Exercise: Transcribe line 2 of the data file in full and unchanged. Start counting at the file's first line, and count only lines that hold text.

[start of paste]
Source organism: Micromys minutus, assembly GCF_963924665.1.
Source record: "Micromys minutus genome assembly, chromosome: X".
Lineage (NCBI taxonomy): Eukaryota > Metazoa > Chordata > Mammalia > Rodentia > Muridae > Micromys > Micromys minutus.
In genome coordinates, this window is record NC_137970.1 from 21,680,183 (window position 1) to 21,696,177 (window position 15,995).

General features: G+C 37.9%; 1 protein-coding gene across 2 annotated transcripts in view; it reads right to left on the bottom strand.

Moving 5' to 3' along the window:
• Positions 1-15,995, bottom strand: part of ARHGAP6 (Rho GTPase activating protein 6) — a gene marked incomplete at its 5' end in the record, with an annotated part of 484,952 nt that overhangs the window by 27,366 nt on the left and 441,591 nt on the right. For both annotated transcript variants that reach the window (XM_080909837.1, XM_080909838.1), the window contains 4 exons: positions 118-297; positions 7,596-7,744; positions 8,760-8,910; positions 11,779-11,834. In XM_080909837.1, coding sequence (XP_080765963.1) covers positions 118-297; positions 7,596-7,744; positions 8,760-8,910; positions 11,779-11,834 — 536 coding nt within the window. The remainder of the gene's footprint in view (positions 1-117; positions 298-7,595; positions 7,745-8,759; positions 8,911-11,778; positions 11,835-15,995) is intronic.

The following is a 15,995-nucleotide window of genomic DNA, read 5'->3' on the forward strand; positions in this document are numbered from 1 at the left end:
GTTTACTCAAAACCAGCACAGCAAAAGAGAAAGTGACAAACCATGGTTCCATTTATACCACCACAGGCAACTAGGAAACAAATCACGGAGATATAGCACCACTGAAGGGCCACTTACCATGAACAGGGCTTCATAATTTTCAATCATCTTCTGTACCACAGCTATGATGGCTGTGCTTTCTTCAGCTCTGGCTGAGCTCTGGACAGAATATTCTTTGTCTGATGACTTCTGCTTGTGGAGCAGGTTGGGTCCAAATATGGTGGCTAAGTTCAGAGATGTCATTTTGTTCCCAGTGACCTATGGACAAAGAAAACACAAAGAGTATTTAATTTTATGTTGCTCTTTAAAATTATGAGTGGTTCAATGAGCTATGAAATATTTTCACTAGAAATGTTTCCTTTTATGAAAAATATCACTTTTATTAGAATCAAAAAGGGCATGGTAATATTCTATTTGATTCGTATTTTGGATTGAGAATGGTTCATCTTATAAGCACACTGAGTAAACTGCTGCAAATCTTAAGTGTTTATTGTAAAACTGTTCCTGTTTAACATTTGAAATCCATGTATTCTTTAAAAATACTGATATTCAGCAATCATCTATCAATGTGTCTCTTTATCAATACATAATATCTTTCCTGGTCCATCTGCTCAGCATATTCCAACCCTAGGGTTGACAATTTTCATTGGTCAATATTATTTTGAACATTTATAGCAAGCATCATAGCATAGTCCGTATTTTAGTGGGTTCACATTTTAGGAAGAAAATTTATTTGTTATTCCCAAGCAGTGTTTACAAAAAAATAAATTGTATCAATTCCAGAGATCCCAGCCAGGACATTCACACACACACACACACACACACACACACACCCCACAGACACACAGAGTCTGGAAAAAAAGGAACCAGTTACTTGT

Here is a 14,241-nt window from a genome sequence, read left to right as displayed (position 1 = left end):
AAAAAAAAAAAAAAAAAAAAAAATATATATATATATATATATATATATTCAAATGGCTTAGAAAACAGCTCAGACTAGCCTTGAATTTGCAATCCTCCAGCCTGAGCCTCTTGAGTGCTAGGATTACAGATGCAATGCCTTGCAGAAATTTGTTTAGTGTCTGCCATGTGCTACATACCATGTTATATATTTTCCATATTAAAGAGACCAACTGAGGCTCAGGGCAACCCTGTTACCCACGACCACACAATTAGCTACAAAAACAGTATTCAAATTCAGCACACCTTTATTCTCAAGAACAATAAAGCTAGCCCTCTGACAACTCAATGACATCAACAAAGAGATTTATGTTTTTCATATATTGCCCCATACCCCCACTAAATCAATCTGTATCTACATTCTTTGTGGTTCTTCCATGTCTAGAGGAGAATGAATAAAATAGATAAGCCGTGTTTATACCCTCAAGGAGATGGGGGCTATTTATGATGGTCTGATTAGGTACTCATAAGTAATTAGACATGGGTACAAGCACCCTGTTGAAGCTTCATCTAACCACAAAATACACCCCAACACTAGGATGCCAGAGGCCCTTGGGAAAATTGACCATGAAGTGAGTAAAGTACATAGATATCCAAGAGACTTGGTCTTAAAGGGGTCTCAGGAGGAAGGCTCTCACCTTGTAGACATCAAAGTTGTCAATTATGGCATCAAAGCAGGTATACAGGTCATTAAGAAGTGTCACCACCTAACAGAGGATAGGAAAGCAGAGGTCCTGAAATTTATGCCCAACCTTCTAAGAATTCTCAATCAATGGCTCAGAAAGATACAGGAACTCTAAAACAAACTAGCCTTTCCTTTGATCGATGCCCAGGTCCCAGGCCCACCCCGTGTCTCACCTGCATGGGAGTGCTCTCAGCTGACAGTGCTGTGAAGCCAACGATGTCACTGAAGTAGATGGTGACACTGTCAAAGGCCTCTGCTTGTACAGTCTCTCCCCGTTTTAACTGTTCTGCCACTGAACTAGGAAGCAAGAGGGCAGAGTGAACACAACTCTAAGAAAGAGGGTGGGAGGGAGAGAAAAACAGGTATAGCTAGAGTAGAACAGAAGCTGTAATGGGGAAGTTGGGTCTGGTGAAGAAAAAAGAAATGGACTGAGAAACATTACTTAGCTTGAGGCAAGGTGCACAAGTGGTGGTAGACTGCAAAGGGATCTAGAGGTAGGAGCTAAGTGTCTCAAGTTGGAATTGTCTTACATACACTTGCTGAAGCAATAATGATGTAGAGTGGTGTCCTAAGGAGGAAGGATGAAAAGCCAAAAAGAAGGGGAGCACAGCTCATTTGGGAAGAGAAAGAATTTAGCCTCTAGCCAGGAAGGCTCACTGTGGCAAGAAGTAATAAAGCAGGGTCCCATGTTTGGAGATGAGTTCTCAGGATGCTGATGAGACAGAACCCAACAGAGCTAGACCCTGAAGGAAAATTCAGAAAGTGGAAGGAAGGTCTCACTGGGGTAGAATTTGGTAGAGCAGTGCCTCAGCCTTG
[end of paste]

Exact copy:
Source record: "Micromys minutus genome assembly, chromosome: X".